while I haven't seen the 2010 updates in person, I really think the Caliber *is* a bad car. I drove a 2007 SXT for a week, and these are the things that put me off:

        1) the tan interior was miserable. everything was the same shade, there was no visual interest at all.
        2) the interior plastics were miserable; they had that slightly too shiny, raw plastic look that just screams cheap
        3) there was an ungodly amount of molding flash on the parting lines of many of the trim pieces, especially the B-pillar trim
        4) the engine sound was horrible, made worse by the CVT keeping it screaming
        5) the power door locks made this loud, sharp *CLACK* when they locked
        6) the handling was mushy and miserable.

        So, the Caliber may be "competent" as a cheap car, there is certainly much better out there for the price.

        "The Compass is totally redundant, but along with the Patriot these cars have kept Belvidere running fairly steadily."

        that's not necessarily a good thing. Keeping a plant running by churning out substandard and/or undesirable products only works for a short time. It's the same mentality that Joe Eberhardt espoused by cranking out Rams and Dakotas that no one wanted, then forcing them down the dealers' throats. There was a time a few years ago where pretty much any large property in metro Detroit was full of Dodge trucks waiting for someone to grudgingly take them.
      • 5 Years Ago
      So Marchionne should do the opposite to crossing his fingers and hoping for success for Chrysler and somehow that would work out better? I do wonder what Fiat wants with Chrysler though, because the way I see it Chrysler has zero future.
        • 5 Years Ago
        Your comment has no future.
      • 5 Years Ago
      If wasn't for Daimler Chrysler merger Chrysler would not have survived this long. The merger was poor dicision in part of Daimler Benz failing to see how poor Chrysler's product lineup was and the companies over bloated and over paid work force.

      Only reason Chrysler put up those profits were due to lending arm and SUV sales. Once the credit bubble burst, Japanese and Korean autos started cranking out their SUVs and gas prices started going up; Chrysler was good as dead.
        • 5 Years Ago
        The plane boss the plane.... Get off Fantasy Island buddy. You are just another "America Can't" hack, but Germany can? With the highest costs in the world? Give me a break.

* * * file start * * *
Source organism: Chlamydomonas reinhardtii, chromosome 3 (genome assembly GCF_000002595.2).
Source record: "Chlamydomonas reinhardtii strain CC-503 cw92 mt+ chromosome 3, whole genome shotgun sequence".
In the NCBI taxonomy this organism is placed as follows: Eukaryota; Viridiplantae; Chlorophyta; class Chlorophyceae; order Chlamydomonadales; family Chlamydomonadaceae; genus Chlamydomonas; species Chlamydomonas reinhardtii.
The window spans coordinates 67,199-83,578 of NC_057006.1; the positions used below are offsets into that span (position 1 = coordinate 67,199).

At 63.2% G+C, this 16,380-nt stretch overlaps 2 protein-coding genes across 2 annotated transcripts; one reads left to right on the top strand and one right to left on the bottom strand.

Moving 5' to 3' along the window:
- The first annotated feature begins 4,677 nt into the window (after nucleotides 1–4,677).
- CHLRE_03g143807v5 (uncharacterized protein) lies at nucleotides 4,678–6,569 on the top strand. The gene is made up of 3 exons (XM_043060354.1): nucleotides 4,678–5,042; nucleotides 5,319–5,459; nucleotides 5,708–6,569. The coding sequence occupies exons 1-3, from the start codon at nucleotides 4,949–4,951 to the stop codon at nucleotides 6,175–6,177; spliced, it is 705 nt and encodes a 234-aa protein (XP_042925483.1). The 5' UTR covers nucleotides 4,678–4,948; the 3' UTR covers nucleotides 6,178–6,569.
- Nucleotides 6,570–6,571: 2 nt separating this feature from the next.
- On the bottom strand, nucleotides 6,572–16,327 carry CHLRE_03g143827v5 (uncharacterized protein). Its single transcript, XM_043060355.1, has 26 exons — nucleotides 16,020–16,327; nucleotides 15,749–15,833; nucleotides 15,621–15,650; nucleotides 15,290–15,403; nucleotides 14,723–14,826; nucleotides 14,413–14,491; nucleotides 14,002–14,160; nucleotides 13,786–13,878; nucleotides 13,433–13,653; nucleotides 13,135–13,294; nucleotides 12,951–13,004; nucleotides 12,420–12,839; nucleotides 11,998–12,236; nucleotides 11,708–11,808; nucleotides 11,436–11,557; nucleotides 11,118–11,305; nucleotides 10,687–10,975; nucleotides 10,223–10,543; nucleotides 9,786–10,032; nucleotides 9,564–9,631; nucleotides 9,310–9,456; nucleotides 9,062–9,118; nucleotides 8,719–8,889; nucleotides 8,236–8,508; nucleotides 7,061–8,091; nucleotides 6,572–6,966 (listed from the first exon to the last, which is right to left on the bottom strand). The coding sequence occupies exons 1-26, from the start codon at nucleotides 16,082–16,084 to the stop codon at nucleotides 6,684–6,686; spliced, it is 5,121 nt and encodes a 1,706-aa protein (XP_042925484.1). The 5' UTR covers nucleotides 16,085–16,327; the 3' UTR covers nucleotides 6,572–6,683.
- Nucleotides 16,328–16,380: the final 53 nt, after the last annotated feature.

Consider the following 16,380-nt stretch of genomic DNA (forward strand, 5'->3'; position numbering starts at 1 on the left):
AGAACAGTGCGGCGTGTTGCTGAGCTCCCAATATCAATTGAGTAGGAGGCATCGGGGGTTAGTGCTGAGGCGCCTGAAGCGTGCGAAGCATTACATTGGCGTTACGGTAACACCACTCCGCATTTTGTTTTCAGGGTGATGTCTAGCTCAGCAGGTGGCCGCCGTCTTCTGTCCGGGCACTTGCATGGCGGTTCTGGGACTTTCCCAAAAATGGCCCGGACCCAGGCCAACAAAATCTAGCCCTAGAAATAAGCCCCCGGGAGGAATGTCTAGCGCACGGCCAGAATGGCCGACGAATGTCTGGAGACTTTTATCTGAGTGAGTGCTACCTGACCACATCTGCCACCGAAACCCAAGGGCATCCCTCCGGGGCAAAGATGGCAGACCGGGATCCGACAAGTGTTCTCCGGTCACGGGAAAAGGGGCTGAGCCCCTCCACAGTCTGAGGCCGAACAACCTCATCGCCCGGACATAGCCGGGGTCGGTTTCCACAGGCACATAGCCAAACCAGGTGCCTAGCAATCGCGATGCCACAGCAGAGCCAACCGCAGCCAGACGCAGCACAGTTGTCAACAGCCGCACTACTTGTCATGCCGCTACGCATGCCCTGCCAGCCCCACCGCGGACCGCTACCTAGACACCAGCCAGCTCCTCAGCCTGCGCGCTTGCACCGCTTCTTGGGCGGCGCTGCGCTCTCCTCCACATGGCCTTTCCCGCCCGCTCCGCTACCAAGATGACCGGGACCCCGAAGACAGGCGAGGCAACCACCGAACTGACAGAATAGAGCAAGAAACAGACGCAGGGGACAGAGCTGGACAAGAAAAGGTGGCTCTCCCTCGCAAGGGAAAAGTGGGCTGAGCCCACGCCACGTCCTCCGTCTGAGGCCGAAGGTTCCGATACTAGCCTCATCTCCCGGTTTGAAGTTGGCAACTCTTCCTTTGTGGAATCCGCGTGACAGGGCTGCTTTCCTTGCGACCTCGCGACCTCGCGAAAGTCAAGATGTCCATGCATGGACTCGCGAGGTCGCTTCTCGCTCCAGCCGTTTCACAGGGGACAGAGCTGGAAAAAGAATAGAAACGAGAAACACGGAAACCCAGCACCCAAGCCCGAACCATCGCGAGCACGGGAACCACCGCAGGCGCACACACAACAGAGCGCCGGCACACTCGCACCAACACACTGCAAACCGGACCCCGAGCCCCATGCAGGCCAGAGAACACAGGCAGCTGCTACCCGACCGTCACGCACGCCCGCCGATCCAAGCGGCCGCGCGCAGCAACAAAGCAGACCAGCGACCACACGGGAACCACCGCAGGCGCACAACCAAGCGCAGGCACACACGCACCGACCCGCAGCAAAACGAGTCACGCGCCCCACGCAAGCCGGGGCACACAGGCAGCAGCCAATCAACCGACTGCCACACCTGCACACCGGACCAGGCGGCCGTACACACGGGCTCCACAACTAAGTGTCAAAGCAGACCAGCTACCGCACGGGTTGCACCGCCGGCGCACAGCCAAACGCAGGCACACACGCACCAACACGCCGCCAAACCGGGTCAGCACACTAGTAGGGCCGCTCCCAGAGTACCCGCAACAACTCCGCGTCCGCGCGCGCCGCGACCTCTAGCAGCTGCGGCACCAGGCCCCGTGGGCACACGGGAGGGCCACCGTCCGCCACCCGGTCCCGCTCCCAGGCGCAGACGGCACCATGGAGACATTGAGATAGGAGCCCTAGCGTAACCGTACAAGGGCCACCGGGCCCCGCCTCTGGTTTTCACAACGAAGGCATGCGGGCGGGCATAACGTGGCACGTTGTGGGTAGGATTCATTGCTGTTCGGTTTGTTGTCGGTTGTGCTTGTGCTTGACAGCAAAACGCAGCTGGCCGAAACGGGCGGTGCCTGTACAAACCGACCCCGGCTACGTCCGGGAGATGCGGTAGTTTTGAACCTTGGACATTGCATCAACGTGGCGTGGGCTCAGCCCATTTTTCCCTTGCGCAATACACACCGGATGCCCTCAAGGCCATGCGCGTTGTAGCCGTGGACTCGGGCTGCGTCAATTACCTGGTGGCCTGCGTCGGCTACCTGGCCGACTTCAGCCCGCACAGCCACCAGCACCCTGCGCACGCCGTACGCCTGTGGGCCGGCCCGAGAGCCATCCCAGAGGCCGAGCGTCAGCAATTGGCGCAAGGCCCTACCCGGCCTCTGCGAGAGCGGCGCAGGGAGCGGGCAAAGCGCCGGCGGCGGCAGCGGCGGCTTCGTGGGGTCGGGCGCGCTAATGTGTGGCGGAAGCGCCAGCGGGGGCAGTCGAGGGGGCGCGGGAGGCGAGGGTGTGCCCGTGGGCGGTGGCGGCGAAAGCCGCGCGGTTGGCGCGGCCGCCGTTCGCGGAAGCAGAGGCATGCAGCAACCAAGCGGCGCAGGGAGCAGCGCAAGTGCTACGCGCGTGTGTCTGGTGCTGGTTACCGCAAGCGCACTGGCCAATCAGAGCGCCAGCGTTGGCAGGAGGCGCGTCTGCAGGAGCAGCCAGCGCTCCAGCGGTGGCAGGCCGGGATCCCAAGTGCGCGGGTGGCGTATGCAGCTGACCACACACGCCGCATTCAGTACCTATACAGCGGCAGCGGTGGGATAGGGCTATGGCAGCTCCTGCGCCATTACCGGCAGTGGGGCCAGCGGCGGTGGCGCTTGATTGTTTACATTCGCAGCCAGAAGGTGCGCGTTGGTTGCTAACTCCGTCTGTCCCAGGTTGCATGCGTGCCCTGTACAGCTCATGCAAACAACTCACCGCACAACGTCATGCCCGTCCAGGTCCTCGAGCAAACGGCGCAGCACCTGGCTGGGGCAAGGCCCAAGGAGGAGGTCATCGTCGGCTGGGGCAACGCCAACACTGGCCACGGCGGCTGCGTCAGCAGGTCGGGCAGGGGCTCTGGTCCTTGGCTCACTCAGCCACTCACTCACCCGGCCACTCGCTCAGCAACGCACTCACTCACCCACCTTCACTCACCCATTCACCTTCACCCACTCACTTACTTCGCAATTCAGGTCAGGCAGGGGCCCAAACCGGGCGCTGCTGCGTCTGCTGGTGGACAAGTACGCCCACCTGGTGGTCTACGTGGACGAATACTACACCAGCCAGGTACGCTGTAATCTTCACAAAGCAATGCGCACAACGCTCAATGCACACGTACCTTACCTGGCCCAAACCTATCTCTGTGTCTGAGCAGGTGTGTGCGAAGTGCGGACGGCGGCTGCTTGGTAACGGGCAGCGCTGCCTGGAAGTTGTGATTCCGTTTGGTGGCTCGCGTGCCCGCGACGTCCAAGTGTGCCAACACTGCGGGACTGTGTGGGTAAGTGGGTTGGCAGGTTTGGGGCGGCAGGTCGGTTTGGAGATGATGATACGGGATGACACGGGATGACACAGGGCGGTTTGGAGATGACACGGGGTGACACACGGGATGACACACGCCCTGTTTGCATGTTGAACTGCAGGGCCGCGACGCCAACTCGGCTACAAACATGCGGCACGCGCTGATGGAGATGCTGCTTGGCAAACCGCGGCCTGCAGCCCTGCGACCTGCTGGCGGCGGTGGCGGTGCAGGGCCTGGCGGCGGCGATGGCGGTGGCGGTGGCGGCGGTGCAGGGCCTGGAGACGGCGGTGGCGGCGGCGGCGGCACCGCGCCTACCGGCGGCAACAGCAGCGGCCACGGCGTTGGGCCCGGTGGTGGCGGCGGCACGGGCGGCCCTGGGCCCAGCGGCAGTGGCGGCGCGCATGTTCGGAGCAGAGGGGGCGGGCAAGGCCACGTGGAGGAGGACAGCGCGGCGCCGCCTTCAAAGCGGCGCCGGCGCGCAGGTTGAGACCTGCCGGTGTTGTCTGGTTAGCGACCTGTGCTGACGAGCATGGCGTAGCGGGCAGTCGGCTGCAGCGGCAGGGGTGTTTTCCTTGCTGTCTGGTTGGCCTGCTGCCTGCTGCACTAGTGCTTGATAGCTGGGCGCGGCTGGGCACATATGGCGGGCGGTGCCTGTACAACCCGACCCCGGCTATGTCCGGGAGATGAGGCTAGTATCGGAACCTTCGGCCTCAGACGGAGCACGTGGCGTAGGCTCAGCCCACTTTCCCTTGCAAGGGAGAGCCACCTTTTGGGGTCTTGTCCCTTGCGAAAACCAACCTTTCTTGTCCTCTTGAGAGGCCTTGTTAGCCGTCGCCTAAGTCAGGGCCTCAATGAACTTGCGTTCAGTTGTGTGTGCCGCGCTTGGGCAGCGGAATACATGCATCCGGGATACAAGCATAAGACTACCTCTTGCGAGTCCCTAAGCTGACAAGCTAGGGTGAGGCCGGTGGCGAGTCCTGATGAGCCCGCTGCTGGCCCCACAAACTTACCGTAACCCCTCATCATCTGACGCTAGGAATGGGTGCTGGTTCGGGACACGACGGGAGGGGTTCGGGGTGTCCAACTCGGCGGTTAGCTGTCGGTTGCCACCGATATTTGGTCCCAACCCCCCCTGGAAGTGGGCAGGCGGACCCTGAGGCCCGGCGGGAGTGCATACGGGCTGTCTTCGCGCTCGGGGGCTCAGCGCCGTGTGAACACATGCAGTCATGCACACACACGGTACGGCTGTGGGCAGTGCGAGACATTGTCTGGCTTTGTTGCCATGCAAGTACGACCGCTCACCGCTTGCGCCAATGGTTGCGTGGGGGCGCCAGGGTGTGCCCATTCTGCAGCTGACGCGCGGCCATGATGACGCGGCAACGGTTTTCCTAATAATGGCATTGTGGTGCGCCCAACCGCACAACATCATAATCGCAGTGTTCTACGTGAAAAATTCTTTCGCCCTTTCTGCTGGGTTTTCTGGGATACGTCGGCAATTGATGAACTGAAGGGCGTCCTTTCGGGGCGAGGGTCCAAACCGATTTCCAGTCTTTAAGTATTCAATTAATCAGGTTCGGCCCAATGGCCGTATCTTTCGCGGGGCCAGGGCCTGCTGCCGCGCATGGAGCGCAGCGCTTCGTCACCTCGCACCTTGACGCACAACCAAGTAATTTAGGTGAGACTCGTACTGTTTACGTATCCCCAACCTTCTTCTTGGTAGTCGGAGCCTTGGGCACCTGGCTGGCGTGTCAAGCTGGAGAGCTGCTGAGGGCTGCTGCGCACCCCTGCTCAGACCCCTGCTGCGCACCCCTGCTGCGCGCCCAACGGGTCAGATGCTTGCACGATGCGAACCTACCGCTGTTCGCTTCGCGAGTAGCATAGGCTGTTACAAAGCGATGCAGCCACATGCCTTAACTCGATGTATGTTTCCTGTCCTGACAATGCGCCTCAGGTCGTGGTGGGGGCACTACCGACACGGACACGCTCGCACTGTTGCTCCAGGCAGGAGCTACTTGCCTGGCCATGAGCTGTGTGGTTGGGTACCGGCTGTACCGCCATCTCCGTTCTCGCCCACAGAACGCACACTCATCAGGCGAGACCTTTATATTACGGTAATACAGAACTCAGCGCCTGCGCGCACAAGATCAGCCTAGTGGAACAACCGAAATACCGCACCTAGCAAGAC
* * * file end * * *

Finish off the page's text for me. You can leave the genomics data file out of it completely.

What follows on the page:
You are clueless. Chrysler prod dev cycle and costs were very low, cars were selling, Iaocca/Lutz had this company running on all 8 cylinders.

        $1B in profit a qtr before merger - in 1998, by 2008 before the crisis they'd have more cash than China,

        Eaton sold the company and country out and we paid the price, he and Clinton are Bendict Arnolds IMO
        • 5 Years Ago
        You are a liar, plain and simple. I really wish you'd stop posting here.
        • 5 Years Ago
        You need to be open to criticism or offer counter argument rather than bash others for pointing out the obvious truth. As i said before it is doubtful Chrysler with its current lineup will survive till 2012.
        • 5 Years Ago
        "
        $1B in profit a qtr before merger - in 1998, by 2008 before the crisis they'd have more cash than China, ."

        I do not think you understand most of those profits were the lending arm thanks in part to cheap credit. And the rest of profits came from mid/full truck and suv lineup. When the credit bubble burst and gas prices shot up so went Chrysler.

        Care to explain how you think Chrysler could have survived without daimler.
        • 5 Years Ago
        Aznaut...
        Uhh..

        What planet are you from?
      • 5 Years Ago
      What about a new Dodge Neon based on a Fiat platform?
      • 5 Years Ago
      Yes, I've driven a Dodge Journey lately. My sister owns one, It's a fine automobile. With the 3.5L it really moves, and has a really nice interior, especially when some other Chrysler vehicles designed at the time can have some pretty plain interiors.
      • 5 Years Ago
      Maybe Marchionne and Dr. Z will simply form an automotive "axis" and attempt to dominate the european auto industry through force and coercion. Renault will probably just surrender...
      • 5 Years Ago
      Agreed. Through my advertising career, I've had the opportunity to see up close how the Detroit automotive community works. On the negative side, there was too much inbreeding and a lot of disdain for outsiders. We all knew they were in sole possession of the ability to f**k things up. But in the case of Chrysler in the 90's, they seemed to be making a lot of good decisions and the company was definitely on an upward trajectory. That is, until Daimler and the stifling culture that came with it entered the picture. Daimler wrecked Chrysler......no question about it....to characterize it any other way would be to lessen the severity of the crime. Good luck to Sergio. Chrysler needs an enormous amount of help.....let's hope that a dose of Italian creativity can bring about another Chrysler renaissance.
        • 5 Years Ago
        This post is so right on the money. It was a horrible crime committed by Daimler and Fiat IS the logical choice to turn things around. I think Ghrysler will succeed with Fiat's help
      • 5 Years Ago
      Chrysler was the most "modern" of Detroit's automakers back in the 90s... they seemed to have finally woken up from the typical mismanagement that had been ruining Detroit for decades. Their designs were fresh, their quality (most of it at least) was dramatically improving, and they even had money in the bank as a safety-net for the next down-turn.

      Then they got hit by a storm named Daimler-Benz and all hell broke loose. :(

      There was a time when I actually thought Chrysler would be the one Detroit carmaker with a bright future. Now, not so much.

      I'm really pulling for Fiat - product is king in the car world. If you build good cars, eventually people will come around again - hell, look at Hyundai. Or look at Nissan, they might not have been in as bad of shape as Chrysler is in now, but they were on the ropes before Renault saved them.